In the modern world, we have access to hundreds of different communication mediums. On the surface, this seems like a good thing--having more options means more efficient routes of communicating and more options for different situations. But these mediums are only effective if we use them the way they were intended to be used.
Each platform has distinct advantages and disadvantages, useful in some situations more than others. For example, text messages are ideal to inform a group about an urgent change, while email is better for relaying non-urgent, one-way information. If you don't cater to those strengths and weaknesses, your messages could wind up being misinterpreted, failing to convey your original message, or serve as more of a distraction than necessary.
But how can you know if you're using these mediums incorrectly or inefficiently?
Most Common Medium Mistakes
These are some of the most common--and most egregious--ways that professionals misuse communication mediums in their daily lives:
Using emails for urgent requests. Even though the modern workplace increasingly demands workers to check their email regularly, and even though emails are sent instantly, you can't reasonably expect your recipient to get your message immediately--even during normal work hours. If you're using email for an urgent request, you could be wasting time, especially since you won't know whether or not your recipient has even seen your message. Instead, opt for a faster means of connection, like text, chat, or phone call.
Using emails for ongoing conversations. Most platforms, like Gmail, offer ways to view all the emails related to one subject in a "conversation" so you can better keep track of the discussion. However, using emails for conversations longer than a message or two is inefficient. Email is a way to deliver information to a destination; if you need to hash something out or if you have questions that require a dialogue, there are better mediums for back-and-forth discourse, such as instant messaging, phone calls, or an in-person conversation. You can use email to recap the conversation if necessary.
Texting at inappropriate times. Your employees may all have company phone plans, but that doesn't give you license to text them at inappropriate hours. Everyone needs a break from work, and getting a message at 9 p.m. about an assignment is a good way to sabotage that all-too-important "relax" time. If something's urgent and there's no other choice, this is permissible, but try to limit your texting to normal business hours during weekdays.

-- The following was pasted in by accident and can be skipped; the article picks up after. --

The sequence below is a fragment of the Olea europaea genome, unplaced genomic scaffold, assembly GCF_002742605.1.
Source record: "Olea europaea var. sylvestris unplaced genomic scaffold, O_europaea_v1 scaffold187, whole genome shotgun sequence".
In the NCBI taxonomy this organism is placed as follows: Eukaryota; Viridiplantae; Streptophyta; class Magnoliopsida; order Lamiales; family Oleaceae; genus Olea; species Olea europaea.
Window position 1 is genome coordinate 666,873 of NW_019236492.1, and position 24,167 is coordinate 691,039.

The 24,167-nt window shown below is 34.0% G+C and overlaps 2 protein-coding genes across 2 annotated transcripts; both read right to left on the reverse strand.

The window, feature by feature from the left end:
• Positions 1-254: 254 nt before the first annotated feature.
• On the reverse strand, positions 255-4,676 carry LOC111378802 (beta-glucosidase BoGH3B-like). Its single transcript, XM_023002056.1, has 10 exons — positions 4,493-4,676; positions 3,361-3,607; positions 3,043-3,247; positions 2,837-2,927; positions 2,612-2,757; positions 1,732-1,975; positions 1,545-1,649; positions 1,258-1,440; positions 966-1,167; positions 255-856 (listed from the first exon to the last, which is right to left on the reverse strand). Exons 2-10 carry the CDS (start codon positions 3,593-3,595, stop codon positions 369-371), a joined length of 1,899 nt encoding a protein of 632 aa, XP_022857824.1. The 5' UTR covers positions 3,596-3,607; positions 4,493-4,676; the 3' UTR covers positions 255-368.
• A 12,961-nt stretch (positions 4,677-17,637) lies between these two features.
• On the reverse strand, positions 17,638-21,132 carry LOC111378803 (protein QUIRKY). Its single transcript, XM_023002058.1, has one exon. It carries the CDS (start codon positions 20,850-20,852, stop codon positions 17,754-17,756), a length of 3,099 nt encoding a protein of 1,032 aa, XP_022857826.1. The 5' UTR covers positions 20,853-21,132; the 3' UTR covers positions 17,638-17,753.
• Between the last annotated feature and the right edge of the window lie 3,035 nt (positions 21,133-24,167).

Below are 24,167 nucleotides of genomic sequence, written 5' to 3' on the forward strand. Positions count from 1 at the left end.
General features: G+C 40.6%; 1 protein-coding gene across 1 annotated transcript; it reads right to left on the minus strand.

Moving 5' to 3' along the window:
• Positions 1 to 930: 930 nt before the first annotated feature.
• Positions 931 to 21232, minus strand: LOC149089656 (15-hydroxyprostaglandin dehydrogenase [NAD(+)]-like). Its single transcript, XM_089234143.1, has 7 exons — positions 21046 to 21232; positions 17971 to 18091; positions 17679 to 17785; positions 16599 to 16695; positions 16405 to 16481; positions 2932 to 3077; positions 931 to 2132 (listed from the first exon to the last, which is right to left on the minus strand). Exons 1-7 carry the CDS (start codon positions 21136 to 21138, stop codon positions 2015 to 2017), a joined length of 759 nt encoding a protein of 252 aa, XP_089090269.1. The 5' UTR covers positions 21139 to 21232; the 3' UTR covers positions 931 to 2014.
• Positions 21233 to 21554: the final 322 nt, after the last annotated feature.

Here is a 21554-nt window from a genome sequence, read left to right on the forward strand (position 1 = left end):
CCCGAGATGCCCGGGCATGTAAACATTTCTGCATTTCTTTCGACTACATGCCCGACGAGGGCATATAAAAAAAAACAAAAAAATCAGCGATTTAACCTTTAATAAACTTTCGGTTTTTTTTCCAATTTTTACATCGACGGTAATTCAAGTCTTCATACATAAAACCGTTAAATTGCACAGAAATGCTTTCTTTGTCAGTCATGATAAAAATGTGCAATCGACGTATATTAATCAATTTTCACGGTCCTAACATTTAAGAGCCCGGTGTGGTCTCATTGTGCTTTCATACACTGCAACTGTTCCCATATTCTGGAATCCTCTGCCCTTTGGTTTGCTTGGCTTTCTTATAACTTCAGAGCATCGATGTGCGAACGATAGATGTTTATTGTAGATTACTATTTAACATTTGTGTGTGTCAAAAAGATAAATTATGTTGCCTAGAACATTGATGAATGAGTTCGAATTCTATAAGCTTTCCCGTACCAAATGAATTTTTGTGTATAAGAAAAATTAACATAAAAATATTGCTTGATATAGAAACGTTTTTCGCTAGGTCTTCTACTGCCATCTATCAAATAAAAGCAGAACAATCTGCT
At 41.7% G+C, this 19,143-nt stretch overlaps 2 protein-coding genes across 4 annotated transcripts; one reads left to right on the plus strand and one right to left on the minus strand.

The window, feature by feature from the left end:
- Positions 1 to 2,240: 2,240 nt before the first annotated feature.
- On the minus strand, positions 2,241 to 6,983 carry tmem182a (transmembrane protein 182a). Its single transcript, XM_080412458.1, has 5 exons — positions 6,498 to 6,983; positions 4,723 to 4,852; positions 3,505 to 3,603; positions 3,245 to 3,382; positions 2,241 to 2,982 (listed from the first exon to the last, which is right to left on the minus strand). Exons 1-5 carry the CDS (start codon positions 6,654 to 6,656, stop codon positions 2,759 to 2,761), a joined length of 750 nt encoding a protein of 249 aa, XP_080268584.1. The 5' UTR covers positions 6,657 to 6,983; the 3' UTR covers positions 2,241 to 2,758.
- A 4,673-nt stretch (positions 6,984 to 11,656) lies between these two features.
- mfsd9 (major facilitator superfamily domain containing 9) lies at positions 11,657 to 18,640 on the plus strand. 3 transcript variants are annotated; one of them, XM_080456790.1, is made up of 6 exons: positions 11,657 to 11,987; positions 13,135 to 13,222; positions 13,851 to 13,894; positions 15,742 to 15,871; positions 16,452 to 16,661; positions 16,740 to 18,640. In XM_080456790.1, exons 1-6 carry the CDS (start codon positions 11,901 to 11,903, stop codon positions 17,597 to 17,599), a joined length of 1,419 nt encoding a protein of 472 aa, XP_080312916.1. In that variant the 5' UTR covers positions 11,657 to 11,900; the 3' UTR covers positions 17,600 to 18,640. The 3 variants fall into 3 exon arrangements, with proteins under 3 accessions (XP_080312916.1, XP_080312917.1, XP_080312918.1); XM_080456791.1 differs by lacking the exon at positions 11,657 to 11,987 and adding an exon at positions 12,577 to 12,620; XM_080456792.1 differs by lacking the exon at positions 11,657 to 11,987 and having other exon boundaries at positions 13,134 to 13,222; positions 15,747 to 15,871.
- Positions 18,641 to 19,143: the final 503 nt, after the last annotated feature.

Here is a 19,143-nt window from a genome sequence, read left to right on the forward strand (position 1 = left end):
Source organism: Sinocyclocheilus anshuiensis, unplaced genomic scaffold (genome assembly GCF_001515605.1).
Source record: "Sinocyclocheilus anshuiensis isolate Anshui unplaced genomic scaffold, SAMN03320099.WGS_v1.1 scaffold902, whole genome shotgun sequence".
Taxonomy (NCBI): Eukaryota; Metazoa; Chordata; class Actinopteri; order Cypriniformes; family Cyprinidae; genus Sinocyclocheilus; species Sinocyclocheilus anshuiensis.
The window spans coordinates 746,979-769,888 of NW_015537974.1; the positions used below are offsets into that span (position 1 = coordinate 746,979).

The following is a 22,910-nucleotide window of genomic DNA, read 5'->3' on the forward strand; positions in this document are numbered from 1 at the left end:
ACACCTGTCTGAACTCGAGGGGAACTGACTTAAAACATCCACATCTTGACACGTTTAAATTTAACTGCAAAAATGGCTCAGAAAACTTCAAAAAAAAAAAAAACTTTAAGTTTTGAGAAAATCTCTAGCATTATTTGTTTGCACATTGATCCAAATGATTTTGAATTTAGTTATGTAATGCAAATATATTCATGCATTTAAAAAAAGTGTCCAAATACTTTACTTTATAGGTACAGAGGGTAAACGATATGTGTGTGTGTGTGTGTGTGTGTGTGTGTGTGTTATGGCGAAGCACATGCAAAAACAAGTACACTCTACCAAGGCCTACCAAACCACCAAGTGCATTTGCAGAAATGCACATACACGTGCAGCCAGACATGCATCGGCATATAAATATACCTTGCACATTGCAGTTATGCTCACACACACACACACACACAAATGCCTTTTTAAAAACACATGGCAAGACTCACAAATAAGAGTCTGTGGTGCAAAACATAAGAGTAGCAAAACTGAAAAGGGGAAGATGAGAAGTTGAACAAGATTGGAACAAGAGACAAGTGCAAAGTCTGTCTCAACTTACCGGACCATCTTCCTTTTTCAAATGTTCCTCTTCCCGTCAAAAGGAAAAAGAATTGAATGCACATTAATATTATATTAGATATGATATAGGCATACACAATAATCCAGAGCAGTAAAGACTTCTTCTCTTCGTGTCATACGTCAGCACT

Texting non-urgent information. Unless you're on personal terms with the person you're texting, avoid using text messaging for conveying of information that's non-urgent. For example, if you're trying to start a conversation, consider using chat or a phone call, which will allow for faster and easier-to-read communication between two parties. If you have a lot of information to relay, consider using email. Text messaging is too inconvenient to be used as a standard means of communication--especially when there are so many options.
Using conference calls for multi-person meetings. As this parodic "Conference Call in Real Life" video demonstrates, conference calls are almost always terrible. Sound quality is usually an issue, people have no body language to gauge tone or respond appropriately, and delays can make people talk over each other. If you need to have a phone conversation, limit your participants. If you need multiple participants, opt for a group chat or a similar method that keeps everyone involved more clearly.
Using team chats to relay lots of information at once. Team chats are a great tool for having quick conversations or for speaking as a group when an in-person meeting isn't an option. It's also ideal for non-urgent conversations, as it doesn't draw people away from their tasks immediately. However, it's not an ideal way to relay lots of information at once, such as going over the scope of a new project. If it's one-sided information, email is ideal; otherwise, it may be better to hold an in-person meeting.
Holding inefficient in-person meetings. In-person meetings can be valuable for collaborative brainstorming and reconnecting your team on a key issue or project, but in most cases, they're massive time-wasters. If you're going to have an in-person meeting, be sure to adhere to best practices, such as maintaining a strict time limit, having an agenda in advance, inviting only the necessary people to the meeting, making sure everyone participates, and sending out a follow-up "recap" email to point out key action items and takeaways. Don't let your meetings kill your employees' productivity.
Balancing Advantages and Disadvantages
There isn't a single communication medium that's useful in all situations. Every method of communication has weaknesses and can cause problems when used. The way to become an effective communicator, then, is to learn how to use each medium appropriately and balance those strengths and weaknesses against each other. Avoid over-relying on any one medium, and instead, improve your skill sets in multiple areas, switching as circumstances demand.